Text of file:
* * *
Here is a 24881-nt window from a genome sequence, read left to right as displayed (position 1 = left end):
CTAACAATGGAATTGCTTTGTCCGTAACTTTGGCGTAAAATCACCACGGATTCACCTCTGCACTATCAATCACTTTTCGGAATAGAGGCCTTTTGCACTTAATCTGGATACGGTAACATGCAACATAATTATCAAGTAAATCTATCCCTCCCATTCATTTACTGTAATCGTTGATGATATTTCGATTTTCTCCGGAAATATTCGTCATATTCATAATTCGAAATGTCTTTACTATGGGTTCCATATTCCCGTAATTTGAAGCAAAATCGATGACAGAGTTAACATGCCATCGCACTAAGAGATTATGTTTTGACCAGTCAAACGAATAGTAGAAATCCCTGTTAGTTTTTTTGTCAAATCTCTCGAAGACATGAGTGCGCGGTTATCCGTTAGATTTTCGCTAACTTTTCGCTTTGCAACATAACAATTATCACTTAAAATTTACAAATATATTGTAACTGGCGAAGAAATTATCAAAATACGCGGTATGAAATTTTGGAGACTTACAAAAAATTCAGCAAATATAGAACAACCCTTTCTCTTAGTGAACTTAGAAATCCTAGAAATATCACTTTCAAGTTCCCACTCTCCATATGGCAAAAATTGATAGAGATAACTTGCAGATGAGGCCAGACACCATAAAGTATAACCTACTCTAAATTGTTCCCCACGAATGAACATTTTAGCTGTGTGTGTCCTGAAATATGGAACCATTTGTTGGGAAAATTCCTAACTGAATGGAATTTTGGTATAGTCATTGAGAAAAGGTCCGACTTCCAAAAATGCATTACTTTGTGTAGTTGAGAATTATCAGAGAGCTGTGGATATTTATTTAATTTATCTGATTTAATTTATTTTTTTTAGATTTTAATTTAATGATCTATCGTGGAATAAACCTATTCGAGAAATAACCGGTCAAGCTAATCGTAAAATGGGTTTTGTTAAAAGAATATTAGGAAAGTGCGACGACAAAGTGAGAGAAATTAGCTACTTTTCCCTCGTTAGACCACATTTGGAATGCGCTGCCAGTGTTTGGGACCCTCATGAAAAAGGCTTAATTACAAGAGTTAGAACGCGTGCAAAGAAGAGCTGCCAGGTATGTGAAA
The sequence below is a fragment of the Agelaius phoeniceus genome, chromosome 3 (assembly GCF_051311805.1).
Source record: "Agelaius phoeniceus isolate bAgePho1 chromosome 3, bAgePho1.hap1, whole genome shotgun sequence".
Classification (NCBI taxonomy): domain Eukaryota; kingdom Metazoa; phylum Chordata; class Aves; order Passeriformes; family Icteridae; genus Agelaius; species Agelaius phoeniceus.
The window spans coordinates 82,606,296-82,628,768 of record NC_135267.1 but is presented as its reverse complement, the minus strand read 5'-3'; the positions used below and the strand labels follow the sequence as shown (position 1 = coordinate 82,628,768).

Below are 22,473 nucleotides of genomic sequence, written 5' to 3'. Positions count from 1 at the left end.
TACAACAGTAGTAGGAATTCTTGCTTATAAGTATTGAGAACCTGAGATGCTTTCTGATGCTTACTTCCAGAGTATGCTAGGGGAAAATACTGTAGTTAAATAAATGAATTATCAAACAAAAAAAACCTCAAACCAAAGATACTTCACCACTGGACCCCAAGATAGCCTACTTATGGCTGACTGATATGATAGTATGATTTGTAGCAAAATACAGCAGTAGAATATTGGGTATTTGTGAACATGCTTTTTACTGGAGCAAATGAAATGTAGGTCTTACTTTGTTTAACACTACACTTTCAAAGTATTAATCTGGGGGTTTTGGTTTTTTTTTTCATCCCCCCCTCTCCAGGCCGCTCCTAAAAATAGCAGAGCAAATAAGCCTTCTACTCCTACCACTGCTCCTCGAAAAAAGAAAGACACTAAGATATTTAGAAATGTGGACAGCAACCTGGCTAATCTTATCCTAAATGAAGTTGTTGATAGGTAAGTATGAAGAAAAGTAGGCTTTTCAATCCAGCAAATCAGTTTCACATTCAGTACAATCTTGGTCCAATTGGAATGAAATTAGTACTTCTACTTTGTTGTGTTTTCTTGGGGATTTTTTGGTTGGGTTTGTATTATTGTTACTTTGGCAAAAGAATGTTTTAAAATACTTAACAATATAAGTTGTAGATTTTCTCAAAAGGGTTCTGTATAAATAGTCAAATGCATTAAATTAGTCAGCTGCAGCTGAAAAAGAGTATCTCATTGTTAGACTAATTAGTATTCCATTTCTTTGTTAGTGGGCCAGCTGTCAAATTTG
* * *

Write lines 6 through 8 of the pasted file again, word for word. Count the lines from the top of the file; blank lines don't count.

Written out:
The window spans coordinates 82,606,296-82,628,768 of record NC_135267.1 but is presented as its reverse complement, the minus strand read 5'-3'; the positions used below and the strand labels follow the sequence as shown (position 1 = coordinate 82,628,768).

Below are 22,473 nucleotides of genomic sequence, written 5' to 3'. Positions count from 1 at the left end.
TACAACAGTAGTAGGAATTCTTGCTTATAAGTATTGAGAACCTGAGATGCTTTCTGATGCTTACTTCCAGAGTATGCTAGGGGAAAATACTGTAGTTAAATAAATGAATTATCAAACAAAAAAAACCTCAAACCAAAGATACTTCACCACTGGACCCCAAGATAGCCTACTTATGGCTGACTGATATGATAGTATGATTTGTAGCAAAATACAGCAGTAGAATATTGGGTATTTGTGAACATGCTTTTTACTGGAGCAAATGAAATGTAGGTCTTACTTTGTTTAACACTACACTTTCAAAGTATTAATCTGGGGGTTTTGGTTTTTTTTTTCATCCCCCCCTCTCCAGGCCGCTCCTAAAAATAGCAGAGCAAATAAGCCTTCTACTCCTACCACTGCTCCTCGAAAAAAGAAAGACACTAAGATATTTAGAAATGTGGACAGCAACCTGGCTAATCTTATCCTAAATGAAGTTGTTGATAGGTAAGTATGAAGAAAAGTAGGCTTTTCAATCCAGCAAATCAGTTTCACATTCAGTACAATCTTGGTCCAATTGGAATGAAATTAGTACTTCTACTTTGTTGTGTTTTCTTGGGGATTTTTTGGTTGGGTTTGTATTATTGTTACTTTGGCAAAAGAATGTTTTAAAATACTTAACAATATAAGTTGTAGATTTTCTCAAAAGGGTTCTGTATAAATAGTCAAATGCATTAAATTAGTCAGCTGCAGCTGAAAAAGAGTATCTCATTGTTAGACTAATTAGTATTCCATTTCTTTGTTAGTGGGCCAGCTGTCAAATTTG